September 26, 2013
By Michael H. Granof
Detroit’s bankruptcy filing, following similar filings by Stockton and San Bernardino, Calif., and Central Falls, R.I., has brought renewed calls for public-pension restructuring. Probably the most frequently proposed reform is that state and local governments should switch from defined-benefit retirement plans to defined-contribution plans. Such a change, however, would be misguided.
Defined-contribution plans are, of course, the darlings of businesses. They let their sponsors avoid the uncertainties associated with defined-benefit plans. Once a company makes its annual contributions to its employees’ accounts, it is off the hook forever for any further payment. As a consequence, the employers don’t have to desecrate their balance sheets with pesky long-term liabilities or their income statements with expenses that are determined as much by changes in the stock market as they are by any actions of the employers themselves. [EXPAND Read more]
But almost any actuary will tell you that defined-contribution plans are inherently less efficient than defined-benefit plans. Indeed, some will say that the worst defined-benefit plan is more efficient than the best defined-contribution plan. In part, this is because defined-benefit plans tend to be better managed and earn higher investment returns. The primary advantage of defined-benefit over defined-contribution plans, however, is inherent in their nature: Defined-benefit plans can take advantage of the law of averages.
In a defined-contribution plan, the employer maintains a separate account for each employee. The employee is dependent upon the balance in that account for his or her retirement income. If an employee retires at age 65, then, if fortunate, he or she may live another 30 or more years. Therefore, upon retirement, the balance in that account — and the pre-retirement contributions to attain that balance — must be sufficient to provide an annuity for at least that number of years.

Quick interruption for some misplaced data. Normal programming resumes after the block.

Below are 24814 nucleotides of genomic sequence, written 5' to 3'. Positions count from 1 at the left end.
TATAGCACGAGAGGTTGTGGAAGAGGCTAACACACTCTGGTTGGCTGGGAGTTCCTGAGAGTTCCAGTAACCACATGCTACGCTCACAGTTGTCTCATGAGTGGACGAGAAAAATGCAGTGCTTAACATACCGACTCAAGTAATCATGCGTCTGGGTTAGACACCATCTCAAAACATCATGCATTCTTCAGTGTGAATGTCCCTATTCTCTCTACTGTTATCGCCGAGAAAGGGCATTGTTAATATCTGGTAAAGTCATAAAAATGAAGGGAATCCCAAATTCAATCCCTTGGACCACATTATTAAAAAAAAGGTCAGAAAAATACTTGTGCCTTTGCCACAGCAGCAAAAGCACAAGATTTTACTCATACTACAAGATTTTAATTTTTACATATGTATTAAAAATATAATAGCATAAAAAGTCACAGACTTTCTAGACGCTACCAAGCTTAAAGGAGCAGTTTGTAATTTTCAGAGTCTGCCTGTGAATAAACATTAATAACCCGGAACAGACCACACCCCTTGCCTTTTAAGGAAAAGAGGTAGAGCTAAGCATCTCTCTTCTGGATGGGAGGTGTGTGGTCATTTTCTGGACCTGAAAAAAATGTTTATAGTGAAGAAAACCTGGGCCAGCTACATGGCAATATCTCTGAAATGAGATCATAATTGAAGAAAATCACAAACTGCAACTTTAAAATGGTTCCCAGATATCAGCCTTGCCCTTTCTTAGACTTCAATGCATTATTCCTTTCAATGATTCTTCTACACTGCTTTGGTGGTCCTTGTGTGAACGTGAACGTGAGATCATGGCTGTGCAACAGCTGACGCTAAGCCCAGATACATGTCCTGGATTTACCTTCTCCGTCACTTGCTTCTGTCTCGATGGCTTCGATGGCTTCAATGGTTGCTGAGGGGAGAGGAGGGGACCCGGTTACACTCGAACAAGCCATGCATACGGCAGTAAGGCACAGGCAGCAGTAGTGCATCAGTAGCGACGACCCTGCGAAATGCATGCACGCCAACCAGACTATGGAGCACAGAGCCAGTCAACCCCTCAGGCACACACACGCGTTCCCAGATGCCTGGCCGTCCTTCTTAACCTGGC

By contrast, in a defined-benefit plan, a single, common account is maintained for all eligible employees. If the employees retire at age 65, then on average they can be expected to live no more than about 20 years. Therefore, the balance per employee and the pre-retirement contributions can be far less.
It’s true that many state and local governments’ defined-benefit plans are fiscal debacles. The Center for Retirement Research at Boston College estimates that, collectively, state and local government plans are only 73 percent funded — a shortfall of at least $1 trillion. But that is due more to imprudent policy decisions than to the nature of the plans. Simple, common-sense practices can restore them to fiscal health.
Most importantly, governments must consistently contribute to the plans the amounts that their actuaries calculate are necessary to sustain their long-term fiscal well-being. In the past, they have failed to do this, and particularly in years in which stock prices were high they have cut back on their contributions. They must acknowledge the law of fiscal gravity: What goes up also comes down.
In addition, governments can eliminate provisions that increase payments to retirees but otherwise make little economic sense. These include those that permit “spiking” (the practice by which employees work extensive overtime in their last year of employment to boost the basis on which their pensions are calculated) and that allow employees who retire at a young age to start collecting benefits well before they reach a normal retirement age.
Retirement benefits are but one element of a comprehensive compensation package. To be sure, retirement plans for government employees are typically more generous than those of private-sector workers. The Center for Retirement Research concludes, however, that, even taking account of benefits, private-sector workers enjoy on average a 4 percent compensation advantage over their state- and local-government counterparts.
To retain a qualified workforce, governments should offer their employees compensation packages that are competitive with the private sector. Simply moving from a more efficient to a less efficient pension plan is hardly consistent with that objective.[/EXPAND]